NEWPORT, R.I. — The television deal will get done over a lunch or dinner without tape recorders or cameras or BlackBerrys recording every nuance. There will be a handshake, then the legal people will work out the formal phraseology. It also will include a new twist called ‘‘look-ins’’ every few years to make sure the market value of the deal is fair and equitable for all parties.
The Big East held its annual football media day here today, bringing out its eight coaches, who talked about the competitive nature of the conference being among the best in the country.
Rutgers’s Greg Schiano, the dean of Big East coaches as he begins his 11th season, used the ‘‘on any given Saturday’’ line (or, in the case of the Big East, Thursday or Friday night).
But is that parity or mediocrity, since the Big East has not been a consistent player in the national championship hunt since Miami was part of its landscape a decade ago?
While football was the primary topic — camps open next week — the elephant in the room was the future of the Big East in terms of expansion and a long-term television contract.
‘‘Both are ongoing,’’ said commissioner John Marinatto, ‘‘but we are the only ones left’’ — all the other BCS conferences have agreed to lucrative long-term deals. ‘‘I think there is an advantage in that.’’
Marinatto and the Big East had an offer on the table from ESPN (their current TV partner in football and basketball) for nearly $11 million per team in May. They turned it down, saying they wanted to wait, which is their option since the current deals won’t expire until the end of the 2013-14 season.
Marinatto sees something in the $19 million-$23 million-per-team range, the kind of deal the Southeastern Conference, Big Ten, and Pac-12 have signed off on in recent months.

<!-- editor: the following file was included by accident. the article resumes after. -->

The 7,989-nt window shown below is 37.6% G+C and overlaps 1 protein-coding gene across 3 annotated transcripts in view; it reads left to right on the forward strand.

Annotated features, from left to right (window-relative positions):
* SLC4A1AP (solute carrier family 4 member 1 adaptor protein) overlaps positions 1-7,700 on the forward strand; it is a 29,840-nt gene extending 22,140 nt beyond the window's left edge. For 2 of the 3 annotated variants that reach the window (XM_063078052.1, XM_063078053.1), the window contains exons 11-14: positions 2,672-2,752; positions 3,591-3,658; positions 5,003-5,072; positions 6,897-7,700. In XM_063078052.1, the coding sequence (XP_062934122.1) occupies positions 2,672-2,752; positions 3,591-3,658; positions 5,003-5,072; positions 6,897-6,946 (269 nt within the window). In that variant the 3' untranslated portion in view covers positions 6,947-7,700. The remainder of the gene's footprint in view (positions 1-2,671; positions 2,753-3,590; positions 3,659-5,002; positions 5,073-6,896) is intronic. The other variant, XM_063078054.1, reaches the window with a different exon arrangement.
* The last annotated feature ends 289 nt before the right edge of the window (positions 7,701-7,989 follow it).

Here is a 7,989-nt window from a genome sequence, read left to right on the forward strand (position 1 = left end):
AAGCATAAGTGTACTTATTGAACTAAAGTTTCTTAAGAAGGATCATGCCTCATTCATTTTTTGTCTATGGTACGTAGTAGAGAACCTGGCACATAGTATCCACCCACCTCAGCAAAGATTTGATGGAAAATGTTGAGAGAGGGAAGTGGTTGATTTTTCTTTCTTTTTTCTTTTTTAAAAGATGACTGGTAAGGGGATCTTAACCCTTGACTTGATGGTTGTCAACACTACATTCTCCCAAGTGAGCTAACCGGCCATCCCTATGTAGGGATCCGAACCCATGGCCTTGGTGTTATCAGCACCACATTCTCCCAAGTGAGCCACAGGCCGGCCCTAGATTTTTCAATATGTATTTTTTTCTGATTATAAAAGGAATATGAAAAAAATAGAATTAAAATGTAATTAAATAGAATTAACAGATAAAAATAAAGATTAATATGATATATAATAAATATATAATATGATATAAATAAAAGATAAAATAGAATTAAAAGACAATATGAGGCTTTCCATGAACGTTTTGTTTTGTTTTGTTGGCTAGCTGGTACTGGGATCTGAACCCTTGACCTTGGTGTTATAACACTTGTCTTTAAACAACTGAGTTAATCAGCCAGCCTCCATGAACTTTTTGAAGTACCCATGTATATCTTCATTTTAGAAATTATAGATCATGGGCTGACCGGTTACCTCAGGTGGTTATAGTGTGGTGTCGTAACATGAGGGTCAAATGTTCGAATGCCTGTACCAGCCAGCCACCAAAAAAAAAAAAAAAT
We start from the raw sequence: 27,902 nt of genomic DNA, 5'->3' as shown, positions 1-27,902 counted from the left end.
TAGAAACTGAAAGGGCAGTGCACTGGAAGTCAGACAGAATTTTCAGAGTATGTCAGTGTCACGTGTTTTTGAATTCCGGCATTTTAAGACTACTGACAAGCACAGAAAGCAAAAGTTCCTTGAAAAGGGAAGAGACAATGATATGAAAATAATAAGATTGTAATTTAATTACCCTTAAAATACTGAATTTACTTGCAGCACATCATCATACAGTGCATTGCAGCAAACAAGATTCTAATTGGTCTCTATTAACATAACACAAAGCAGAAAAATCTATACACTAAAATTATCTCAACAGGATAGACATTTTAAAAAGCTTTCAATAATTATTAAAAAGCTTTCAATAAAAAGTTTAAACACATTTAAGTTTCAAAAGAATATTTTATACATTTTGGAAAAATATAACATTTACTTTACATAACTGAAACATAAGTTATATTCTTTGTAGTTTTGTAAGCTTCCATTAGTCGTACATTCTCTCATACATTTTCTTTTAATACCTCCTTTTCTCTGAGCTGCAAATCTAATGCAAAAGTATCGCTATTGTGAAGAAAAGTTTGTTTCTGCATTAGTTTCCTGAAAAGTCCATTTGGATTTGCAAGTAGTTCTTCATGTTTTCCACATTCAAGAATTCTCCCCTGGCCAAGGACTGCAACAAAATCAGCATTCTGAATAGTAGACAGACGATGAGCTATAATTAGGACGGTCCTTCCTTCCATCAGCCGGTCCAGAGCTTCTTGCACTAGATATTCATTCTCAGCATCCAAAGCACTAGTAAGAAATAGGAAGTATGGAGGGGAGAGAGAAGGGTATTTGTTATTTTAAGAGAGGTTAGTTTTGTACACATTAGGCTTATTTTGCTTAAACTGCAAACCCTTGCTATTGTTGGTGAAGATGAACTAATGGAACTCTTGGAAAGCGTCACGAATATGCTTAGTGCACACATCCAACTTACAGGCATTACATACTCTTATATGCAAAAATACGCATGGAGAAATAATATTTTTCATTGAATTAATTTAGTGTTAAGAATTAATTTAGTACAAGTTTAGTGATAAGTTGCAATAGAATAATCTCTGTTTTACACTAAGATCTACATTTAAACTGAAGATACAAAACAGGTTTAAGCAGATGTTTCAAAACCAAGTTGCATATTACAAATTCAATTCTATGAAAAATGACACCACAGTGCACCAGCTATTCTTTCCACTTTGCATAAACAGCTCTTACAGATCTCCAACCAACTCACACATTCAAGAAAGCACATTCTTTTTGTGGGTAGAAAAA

‘‘How would we look if we had accepted the ESPN offer and then someone else offered much more than in the next several months?’’ asked Marinatto. ‘‘Why rush? We still have time. And we are talking. They are here right now.’’
What no one knows for sure is the inventory the Big East will offer. TCU is set to join as the ninth team in football in September 2012. There could be a 10-team conference before next summer.
Marinatto is vague because he feels there is no school out there in the same ‘‘home run’’ category as TCU, which will finish its business this season as a member of the Mountain West as the defending Rose Bowl champion.
Central Florida, Army, Navy, Air Force, Houston, and SMU have all been speculated upon. So has current Big East basketball power Villanova, although it seems less likely as a 10th team than part of a further expansion to 12 teams.
‘‘Who we add is as important as adding anyone,’’ said Marinatto, who says the Big East is working from a position of strength since it is the last league available for television networks hungry for college inventory.
Pittsburgh athletic director Steve Pederson does not disagree.
‘‘You have to look at several areas,’’ said Pederson, who is in favor of adding another Florida market, which Central Florida (Orlando) would bring. ‘‘Television market is a key factor and do they fit into what you want to do?’’
The landscape of college athletics will change again in the next few years. The concept of three of four super conferences of 16 teams is more viable now than it was a few years ago. The Big Ten, SEC, and Pac-12 are the current power brokers; they all have 12 teams and easily could expand to 16.
The Atlantic Coast Conference could be facing a raid from the Big Ten, which would force it to look for teams in ... the Big East. The SEC could dive into the Big 12.
‘‘A lot could happen,’’ said Pederson. ‘‘But there is going to be some sort of league in the East.’’
Despite the talk of stability and confidence, there are no guarantees that Big East football will survive in the long term.
Marinatto, who still extends an open invitation for Boston College to return, said, ‘‘We’re well-positioned for the future.’’
In basketball, yes. In football? That seems less certain. Talk in August is cheap indeed, with no lucrative deals on the table.
Big East football schools were paid in the neighborhood of $6 million each last season. The ESPN offer was almost twice that. The ACC’s recent deal will pay almost $13 million per school.
Marinatto & Co. are banking on multiple bidders, with the next bid to be in the $15 million-per-school range.
And by next spring, the Big East and everyone else will know the inventory being offered. And the deal will be done with a handshake, perhaps right here in Newport.
- Michael Vega
- Mark Blaudschun
- Nancy Marrapese-Burrell